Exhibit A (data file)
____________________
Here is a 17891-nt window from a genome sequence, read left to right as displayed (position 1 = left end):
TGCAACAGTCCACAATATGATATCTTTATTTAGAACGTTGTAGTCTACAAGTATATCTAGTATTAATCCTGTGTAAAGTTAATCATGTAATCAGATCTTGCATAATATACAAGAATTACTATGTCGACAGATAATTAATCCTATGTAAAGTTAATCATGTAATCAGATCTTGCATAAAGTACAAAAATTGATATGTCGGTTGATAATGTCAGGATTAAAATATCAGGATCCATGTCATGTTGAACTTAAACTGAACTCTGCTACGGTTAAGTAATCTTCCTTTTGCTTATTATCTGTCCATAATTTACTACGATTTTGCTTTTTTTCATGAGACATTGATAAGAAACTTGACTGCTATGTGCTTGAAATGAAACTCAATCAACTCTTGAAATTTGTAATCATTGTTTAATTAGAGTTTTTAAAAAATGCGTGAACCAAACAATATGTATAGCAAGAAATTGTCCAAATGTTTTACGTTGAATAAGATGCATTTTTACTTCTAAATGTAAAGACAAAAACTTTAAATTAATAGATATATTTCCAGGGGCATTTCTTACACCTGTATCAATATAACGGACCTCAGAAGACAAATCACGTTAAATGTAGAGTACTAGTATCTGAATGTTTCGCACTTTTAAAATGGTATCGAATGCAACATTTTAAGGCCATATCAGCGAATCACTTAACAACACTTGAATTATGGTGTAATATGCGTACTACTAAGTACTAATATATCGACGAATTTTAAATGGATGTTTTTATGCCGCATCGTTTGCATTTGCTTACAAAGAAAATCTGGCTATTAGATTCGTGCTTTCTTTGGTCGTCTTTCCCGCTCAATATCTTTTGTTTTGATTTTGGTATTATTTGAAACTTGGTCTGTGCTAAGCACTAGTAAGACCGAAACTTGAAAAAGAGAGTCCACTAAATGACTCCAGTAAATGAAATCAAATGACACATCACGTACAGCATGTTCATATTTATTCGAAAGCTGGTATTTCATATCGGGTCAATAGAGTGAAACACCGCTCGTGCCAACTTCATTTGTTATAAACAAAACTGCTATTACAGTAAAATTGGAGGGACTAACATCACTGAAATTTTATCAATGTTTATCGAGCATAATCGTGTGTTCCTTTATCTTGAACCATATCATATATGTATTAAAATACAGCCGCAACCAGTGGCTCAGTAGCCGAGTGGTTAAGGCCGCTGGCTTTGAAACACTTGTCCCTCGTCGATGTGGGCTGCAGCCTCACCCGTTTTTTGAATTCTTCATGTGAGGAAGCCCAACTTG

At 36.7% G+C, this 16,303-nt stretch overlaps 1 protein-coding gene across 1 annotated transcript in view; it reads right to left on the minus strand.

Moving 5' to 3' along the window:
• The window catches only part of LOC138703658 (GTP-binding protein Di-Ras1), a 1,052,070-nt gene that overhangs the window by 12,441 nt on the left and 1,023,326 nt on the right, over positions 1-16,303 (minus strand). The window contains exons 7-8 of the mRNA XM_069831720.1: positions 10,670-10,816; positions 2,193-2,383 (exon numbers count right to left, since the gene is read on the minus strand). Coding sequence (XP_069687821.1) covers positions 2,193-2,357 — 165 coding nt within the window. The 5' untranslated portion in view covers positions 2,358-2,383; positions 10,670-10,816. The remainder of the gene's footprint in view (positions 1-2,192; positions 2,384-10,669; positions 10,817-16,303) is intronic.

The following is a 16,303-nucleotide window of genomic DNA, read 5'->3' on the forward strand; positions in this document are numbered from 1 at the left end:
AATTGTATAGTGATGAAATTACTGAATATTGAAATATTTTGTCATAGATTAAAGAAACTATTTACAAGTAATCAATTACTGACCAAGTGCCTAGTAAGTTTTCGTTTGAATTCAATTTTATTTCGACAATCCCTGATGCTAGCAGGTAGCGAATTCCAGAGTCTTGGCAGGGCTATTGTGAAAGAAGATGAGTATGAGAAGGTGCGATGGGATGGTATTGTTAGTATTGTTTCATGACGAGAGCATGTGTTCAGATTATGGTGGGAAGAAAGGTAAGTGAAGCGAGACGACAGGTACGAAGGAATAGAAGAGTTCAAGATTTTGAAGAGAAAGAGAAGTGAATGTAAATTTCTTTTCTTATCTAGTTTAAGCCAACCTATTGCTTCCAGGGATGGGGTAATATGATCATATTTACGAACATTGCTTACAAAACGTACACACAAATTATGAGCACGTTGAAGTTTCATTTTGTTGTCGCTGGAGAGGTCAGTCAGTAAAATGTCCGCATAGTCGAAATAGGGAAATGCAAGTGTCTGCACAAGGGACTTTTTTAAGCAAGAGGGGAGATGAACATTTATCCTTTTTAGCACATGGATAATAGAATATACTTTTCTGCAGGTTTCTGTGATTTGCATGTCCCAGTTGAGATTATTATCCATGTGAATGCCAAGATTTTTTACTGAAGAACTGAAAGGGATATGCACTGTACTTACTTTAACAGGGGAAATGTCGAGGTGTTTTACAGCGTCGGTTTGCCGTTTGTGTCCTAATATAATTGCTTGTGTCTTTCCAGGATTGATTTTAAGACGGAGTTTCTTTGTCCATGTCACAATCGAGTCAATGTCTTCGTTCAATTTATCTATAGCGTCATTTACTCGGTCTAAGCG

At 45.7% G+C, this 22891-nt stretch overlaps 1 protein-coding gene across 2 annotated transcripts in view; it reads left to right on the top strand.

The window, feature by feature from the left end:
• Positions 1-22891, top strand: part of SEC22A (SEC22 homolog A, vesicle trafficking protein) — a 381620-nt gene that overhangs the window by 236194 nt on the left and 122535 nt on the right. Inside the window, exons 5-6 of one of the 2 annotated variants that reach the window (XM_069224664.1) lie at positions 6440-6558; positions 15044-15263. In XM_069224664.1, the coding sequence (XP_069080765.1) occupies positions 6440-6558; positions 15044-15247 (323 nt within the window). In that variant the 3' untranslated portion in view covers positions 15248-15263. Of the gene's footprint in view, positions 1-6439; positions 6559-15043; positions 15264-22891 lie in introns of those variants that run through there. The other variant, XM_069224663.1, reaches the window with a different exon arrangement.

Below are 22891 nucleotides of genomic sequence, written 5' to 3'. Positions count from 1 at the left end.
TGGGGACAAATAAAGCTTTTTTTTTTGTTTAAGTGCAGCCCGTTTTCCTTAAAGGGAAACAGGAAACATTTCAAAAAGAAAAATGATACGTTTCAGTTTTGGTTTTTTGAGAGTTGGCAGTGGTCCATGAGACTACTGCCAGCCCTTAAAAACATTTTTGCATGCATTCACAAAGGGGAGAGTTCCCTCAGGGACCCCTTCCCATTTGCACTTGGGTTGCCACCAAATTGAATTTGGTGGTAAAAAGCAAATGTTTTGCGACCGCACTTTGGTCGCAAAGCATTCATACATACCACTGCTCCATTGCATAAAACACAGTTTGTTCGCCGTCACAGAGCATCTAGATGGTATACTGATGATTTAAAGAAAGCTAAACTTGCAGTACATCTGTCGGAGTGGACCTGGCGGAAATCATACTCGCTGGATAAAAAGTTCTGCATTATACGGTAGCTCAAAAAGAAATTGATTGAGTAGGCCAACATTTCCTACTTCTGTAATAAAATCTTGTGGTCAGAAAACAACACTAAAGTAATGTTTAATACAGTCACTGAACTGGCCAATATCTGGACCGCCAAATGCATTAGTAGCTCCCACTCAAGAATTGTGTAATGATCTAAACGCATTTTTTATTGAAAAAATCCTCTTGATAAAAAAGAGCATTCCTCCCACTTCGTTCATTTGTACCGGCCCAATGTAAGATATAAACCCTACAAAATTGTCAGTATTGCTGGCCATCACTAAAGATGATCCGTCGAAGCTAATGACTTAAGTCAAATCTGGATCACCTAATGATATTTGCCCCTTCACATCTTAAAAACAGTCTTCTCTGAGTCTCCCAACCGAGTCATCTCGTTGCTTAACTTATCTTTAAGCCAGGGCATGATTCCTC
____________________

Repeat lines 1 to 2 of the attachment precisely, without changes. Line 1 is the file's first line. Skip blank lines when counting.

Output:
Here is a 17891-nt window from a genome sequence, read left to right as displayed (position 1 = left end):
TGCAACAGTCCACAATATGATATCTTTATTTAGAACGTTGTAGTCTACAAGTATATCTAGTATTAATCCTGTGTAAAGTTAATCATGTAATCAGATCTTGCATAATATACAAGAATTACTATGTCGACAGATAATTAATCCTATGTAAAGTTAATCATGTAATCAGATCTTGCATAAAGTACAAAAATTGATATGTCGGTTGATAATGTCAGGATTAAAATATCAGGATCCATGTCATGTTGAACTTAAACTGAACTCTGCTACGGTTAAGTAATCTTCCTTTTGCTTATTATCTGTCCATAATTTACTACGATTTTGCTTTTTTTCATGAGACATTGATAAGAAACTTGACTGCTATGTGCTTGAAATGAAACTCAATCAACTCTTGAAATTTGTAATCATTGTTTAATTAGAGTTTTTAAAAAATGCGTGAACCAAACAATATGTATAGCAAGAAATTGTCCAAATGTTTTACGTTGAATAAGATGCATTTTTACTTCTAAATGTAAAGACAAAAACTTTAAATTAATAGATATATTTCCAGGGGCATTTCTTACACCTGTATCAATATAACGGACCTCAGAAGACAAATCACGTTAAATGTAGAGTACTAGTATCTGAATGTTTCGCACTTTTAAAATGGTATCGAATGCAACATTTTAAGGCCATATCAGCGAATCACTTAACAACACTTGAATTATGGTGTAATATGCGTACTACTAAGTACTAATATATCGACGAATTTTAAATGGATGTTTTTATGCCGCATCGTTTGCATTTGCTTACAAAGAAAATCTGGCTATTAGATTCGTGCTTTCTTTGGTCGTCTTTCCCGCTCAATATCTTTTGTTTTGATTTTGGTATTATTTGAAACTTGGTCTGTGCTAAGCACTAGTAAGACCGAAACTTGAAAAAGAGAGTCCACTAAATGACTCCAGTAAATGAAATCAAATGACACATCACGTACAGCATGTTCATATTTATTCGAAAGCTGGTATTTCATATCGGGTCAATAGAGTGAAACACCGCTCGTGCCAACTTCATTTGTTATAAACAAAACTGCTATTACAGTAAAATTGGAGGGACTAACATCACTGAAATTTTATCAATGTTTATCGAGCATAATCGTGTGTTCCTTTATCTTGAACCATATCATATATGTATTAAAATACAGCCGCAACCAGTGGCTCAGTAGCCGAGTGGTTAAGGCCGCTGGCTTTGAAACACTTGTCCCTCGTCGATGTGGGCTGCAGCCTCACCCGTTTTTTGAATTCTTCATGTGAGGAAGCCCAACTTG